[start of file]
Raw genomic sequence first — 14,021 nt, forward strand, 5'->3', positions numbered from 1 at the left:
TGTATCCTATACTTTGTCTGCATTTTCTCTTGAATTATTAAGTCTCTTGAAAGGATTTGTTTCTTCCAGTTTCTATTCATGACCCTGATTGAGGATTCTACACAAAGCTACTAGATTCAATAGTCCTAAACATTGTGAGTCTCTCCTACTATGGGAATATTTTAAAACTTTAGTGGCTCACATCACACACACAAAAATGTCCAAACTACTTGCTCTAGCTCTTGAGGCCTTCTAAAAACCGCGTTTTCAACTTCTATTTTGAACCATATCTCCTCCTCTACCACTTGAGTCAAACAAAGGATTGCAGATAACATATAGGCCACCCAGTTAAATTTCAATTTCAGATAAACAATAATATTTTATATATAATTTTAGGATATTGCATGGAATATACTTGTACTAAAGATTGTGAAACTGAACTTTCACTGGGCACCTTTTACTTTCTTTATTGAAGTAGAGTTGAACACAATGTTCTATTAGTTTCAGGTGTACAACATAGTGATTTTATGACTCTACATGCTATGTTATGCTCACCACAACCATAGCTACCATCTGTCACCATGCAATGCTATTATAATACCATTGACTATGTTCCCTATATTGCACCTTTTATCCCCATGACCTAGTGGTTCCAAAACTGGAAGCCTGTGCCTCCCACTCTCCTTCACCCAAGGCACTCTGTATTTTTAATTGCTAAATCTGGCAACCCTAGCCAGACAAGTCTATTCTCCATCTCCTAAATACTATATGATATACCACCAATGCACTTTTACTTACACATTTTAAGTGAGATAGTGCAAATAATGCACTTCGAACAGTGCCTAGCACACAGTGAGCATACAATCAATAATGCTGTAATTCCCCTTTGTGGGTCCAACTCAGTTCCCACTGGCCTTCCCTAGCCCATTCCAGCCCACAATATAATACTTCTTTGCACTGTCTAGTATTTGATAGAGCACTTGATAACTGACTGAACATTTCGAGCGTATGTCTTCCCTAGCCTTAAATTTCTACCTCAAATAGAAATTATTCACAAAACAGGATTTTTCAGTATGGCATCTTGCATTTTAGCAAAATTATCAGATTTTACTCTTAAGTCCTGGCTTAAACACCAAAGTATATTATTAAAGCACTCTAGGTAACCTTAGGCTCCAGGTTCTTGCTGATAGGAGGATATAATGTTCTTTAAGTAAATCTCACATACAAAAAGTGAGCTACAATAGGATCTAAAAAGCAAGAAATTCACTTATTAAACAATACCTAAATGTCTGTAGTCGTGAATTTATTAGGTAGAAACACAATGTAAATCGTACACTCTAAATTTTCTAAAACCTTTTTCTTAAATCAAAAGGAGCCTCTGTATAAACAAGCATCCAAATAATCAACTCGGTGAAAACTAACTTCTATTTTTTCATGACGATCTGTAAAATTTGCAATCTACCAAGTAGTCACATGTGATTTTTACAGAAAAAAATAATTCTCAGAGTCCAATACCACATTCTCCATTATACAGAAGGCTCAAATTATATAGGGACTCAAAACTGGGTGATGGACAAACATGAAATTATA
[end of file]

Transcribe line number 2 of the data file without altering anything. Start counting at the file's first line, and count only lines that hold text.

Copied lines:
TGTATCCTATACTTTGTCTGCATTTTCTCTTGAATTATTAAGTCTCTTGAAAGGATTTGTTTCTTCCAGTTTCTATTCATGACCCTGATTGAGGATTCTACACAAAGCTACTAGATTCAATAGTCCTAAACATTGTGAGTCTCTCCTACTATGGGAATATTTTAAAACTTTAGTGGCTCACATCACACACACAAAAATGTCCAAACTACTTGCTCTAGCTCTTGAGGCCTTCTAAAAACCGCGTTTTCAACTTCTATTTTGAACCATATCTCCTCCTCTACCACTTGAGTCAAACAAAGGATTGCAGATAACATATAGGCCACCCAGTTAAATTTCAATTTCAGATAAACAATAATATTTTATATATAATTTTAGGATATTGCATGGAATATACTTGTACTAAAGATTGTGAAACTGAACTTTCACTGGGCACCTTTTACTTTCTTTATTGAAGTAGAGTTGAACACAATGTTCTATTAGTTTCAGGTGTACAACATAGTGATTTTATGACTCTACATGCTATGTTATGCTCACCACAACCATAGCTACCATCTGTCACCATGCAATGCTATTATAATACCATTGACTATGTTCCCTATATTGCACCTTTTATCCCCATGACCTAGTGGTTCCAAAACTGGAAGCCTGTGCCTCCCACTCTCCTTCACCCAAGGCACTCTGTATTTTTAATTGCTAAATCTGGCAACCCTAGCCAGACAAGTCTATTCTCCATCTCCTAAATACTATATGATATACCACCAATGCACTTTTACTTACACATTTTAAGTGAGATAGTGCAAATAATGCACTTCGAACAGTGCCTAGCACACAGTGAGCATACAATCAATAATGCTGTAATTCCCCTTTGTGGGTCCAACTCAGTTCCCACTGGCCTTCCCTAGCCCATTCCAGCCCACAATATAATACTTCTTTGCACTGTCTAGTATTTGATAGAGCACTTGATAACTGACTGAACATTTCGAGCGTATGTCTTCCCTAGCCTTAAATTTCTACCTCAAATAGAAATTATTCACAAAACAGGATTTTTCAGTATGGCATCTTGCATTTTAGCAAAATTATCAGATTTTACTCTTAAGTCCTGGCTTAAACACCAAAGTATATTATTAAAGCACTCTAGGTAACCTTAGGCTCCAGGTTCTTGCTGATAGGAGGATATAATGTTCTTTAAGTAAATCTCACATACAAAAAGTGAGCTACAATAGGATCTAAAAAGCAAGAAATTCACTTATTAAACAATACCTAAATGTCTGTAGTCGTGAATTTATTAGGTAGAAACACAATGTAAATCGTACACTCTAAATTTTCTAAAACCTTTTTCTTAAATCAAAAGGAGCCTCTGTATAAACAAGCATCCAAATAATCAACTCGGTGAAAACTAACTTCTATTTTTTCATGACGATCTGTAAAATTTGCAATCTACCAAGTAGTCACATGTGATTTTTACAGAAAAAAATAATTCTCAGAGTCCAATACCACATTCTCCATTATACAGAAGGCTCAAATTATATAGGGACTCAAAACTGGGTGATGGACAAACATGAAATTATA